"Health Equity for All": racial power groups push healthcare reform ("new majority")
A group of far-left organizations have created "Health Equity for All" (healthequityforall.org) to push for "universal health care reform". And, they're doing it from an explicitly race-based standpoint and being quite explicit about their attempts to gain race-based power.
The groups involved are: the NAACP National Voter Fund, the National Council of La Raza, Campaign for Community Change (run by the Center for Community Change), the Leadership Conference on Civil Rights, PowerPAC.org, and the United States Student Association.
The country's largest African-American and Latino organizations are joining forces with other major national civil rights and grassroots organizations to mobilize the nation's 100 million people of color for a final push in support of universal health care reform. Leaders of the organizations are coming together to make certain that the voices of people of color are heard -- and heeded -- as the health care reform debate enters its final, critical days. The groups will release television and print ads in English and Spanish that will run in four states with sizable African-American and Latino populations, part of a grassroots effort to ensure that members of Congress appreciate the importance of reform to the people of color they represent.
The latest U.S. Census results confirm that there are more than 100 million people of color in the country, 33 percent of the population. In several key states, the percentage of people of color is even greater, approaching 40 percent in states such as Florida and Louisiana. These constituencies comprise the building blocks for a new majority that can reshape the policies and priorities of the country.
Can I join their group? I don't think so: I'm only an Ethnic-American. If their group is acceptable, would a similar group just to represent white people be OK as well? If we're going to have groups that seek race-based power for one or two races, how about groups that seek to maintain or obtain power for other races? Republican leaders won't give white power groups the time of day, why should they do the same for any of the groups involved in this organization? Those would be good questions for them as well as people like Newt Gingrich.
Note also that what they're "fighting for" includes "Complete access and coverage for all legal residents". That would seem to imply they would agree to exclude illegal aliens, but since they also say that "Health care is a basic human right, as essential as food and shelter", they probably want illegal aliens to be covered as well (the NCLR does).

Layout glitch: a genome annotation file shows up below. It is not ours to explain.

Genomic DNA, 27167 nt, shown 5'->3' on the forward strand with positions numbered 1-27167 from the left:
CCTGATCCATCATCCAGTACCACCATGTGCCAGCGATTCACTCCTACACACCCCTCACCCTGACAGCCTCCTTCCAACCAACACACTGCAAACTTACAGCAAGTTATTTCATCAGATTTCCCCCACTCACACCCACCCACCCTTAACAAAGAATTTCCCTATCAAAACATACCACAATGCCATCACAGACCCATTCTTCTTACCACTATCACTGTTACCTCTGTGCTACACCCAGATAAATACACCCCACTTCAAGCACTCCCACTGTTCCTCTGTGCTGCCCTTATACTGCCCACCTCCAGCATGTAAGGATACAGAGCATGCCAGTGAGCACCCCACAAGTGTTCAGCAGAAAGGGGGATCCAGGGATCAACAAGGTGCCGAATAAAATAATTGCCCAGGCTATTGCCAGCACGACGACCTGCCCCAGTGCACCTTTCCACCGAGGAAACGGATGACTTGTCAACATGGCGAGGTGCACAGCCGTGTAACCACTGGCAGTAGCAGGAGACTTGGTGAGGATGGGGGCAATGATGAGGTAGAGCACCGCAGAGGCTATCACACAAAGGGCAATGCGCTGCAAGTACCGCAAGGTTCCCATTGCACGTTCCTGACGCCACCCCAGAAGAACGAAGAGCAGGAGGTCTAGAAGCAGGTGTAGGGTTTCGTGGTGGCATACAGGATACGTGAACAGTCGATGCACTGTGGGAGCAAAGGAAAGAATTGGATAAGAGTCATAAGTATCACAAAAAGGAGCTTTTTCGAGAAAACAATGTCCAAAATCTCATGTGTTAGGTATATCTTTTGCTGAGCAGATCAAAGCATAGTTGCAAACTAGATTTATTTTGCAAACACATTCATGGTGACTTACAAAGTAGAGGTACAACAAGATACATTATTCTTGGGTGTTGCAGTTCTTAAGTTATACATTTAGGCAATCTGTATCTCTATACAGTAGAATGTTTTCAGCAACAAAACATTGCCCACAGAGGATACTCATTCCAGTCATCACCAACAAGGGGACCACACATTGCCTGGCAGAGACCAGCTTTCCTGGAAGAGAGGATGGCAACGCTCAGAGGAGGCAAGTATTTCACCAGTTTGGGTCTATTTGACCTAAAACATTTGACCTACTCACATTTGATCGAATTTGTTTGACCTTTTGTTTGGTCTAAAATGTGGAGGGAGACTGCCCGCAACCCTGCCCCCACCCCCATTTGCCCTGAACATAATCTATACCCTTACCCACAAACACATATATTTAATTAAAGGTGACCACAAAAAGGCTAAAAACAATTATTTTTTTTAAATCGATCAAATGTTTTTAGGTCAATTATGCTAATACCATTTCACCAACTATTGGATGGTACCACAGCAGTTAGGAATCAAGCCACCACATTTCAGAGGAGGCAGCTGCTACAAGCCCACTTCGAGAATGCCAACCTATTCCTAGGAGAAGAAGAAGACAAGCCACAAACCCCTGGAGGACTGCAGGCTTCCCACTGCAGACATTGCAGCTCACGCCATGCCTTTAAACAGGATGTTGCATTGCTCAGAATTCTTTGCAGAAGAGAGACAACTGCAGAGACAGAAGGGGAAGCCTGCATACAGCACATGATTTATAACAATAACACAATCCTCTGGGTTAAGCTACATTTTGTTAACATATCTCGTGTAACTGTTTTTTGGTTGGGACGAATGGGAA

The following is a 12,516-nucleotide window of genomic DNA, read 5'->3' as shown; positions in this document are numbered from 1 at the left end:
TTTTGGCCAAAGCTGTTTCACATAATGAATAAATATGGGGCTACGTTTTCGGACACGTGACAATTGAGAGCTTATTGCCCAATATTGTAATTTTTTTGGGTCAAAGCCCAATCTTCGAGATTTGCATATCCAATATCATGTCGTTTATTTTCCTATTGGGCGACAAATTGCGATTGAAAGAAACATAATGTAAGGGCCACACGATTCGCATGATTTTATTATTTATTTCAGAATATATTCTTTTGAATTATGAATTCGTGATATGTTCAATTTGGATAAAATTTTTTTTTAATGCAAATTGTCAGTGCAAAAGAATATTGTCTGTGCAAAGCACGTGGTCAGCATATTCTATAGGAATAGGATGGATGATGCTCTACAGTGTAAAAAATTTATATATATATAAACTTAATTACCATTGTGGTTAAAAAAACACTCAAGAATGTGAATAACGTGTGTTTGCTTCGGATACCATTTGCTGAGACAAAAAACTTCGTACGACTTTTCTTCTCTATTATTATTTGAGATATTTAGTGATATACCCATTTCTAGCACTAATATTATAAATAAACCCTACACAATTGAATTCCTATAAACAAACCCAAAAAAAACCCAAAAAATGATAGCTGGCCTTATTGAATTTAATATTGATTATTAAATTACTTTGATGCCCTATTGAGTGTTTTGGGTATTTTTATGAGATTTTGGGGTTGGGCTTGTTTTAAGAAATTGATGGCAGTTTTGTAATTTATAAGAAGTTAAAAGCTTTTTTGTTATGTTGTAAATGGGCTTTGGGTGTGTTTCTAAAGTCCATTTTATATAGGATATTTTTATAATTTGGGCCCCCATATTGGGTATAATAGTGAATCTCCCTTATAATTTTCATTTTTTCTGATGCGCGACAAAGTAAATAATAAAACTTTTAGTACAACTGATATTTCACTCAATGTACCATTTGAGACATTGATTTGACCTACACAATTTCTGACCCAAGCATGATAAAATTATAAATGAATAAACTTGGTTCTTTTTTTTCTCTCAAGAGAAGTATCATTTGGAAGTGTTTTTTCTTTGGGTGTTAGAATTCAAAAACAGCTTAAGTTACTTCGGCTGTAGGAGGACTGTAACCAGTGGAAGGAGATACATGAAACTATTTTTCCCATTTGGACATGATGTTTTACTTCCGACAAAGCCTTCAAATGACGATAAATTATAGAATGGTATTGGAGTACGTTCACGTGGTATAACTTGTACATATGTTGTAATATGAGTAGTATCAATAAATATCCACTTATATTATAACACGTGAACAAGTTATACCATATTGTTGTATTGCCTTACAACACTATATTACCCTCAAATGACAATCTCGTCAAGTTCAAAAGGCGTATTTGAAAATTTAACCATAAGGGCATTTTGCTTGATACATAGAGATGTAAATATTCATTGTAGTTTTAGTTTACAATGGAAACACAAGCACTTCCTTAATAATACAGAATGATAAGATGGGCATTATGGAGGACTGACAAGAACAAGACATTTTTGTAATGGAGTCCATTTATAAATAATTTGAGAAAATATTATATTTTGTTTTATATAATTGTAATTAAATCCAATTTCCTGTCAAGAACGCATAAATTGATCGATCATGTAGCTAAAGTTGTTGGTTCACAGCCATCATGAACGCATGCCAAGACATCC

UPDATE: Krissah Thompson of the Washington Post discusses the group and related efforts here. Needless to say, her coverage is completely sympathetic, and she quotes two of the group's leaders playing the race card:
"There are some people who would like to defeat this bill by tagging it to the issue of race," said Wade Henderson, president of the Leadership Conference on Civil Rights... Janet Murguia, president of the National Council of La Raza, agreed. "I tend to think that we could win this on the merits and the facts. I don't think we have to resort to race issues to get a common-sense and sound health-care reform," she said. "I think there are people who want to take it in that direction."
Then, Williams lied about the number of uninsured:
The black narrator of the television ad says: "I'm not going to let special-interest politicians throw 46 million of us under the bus," using a common estimate of the number of uninsured Americans. "I'm not going to leave my grandkids' health in the hands of insurance companies that care more about profit than they do about everyday families. And as for the politicians, tell Senator Lincoln there needs to be room for all of us on this bus." As the narrator speaks, a Latina woman and her child attempt to board a bus, but it closes its doors on them.
According to the Census Bureau, there are about 46 million people in the U.S. who are uninsured. However, millions of that number are visitors, legal immigrants, or illegal aliens. Only about 36 million are Americans, the others are citizens of other countries.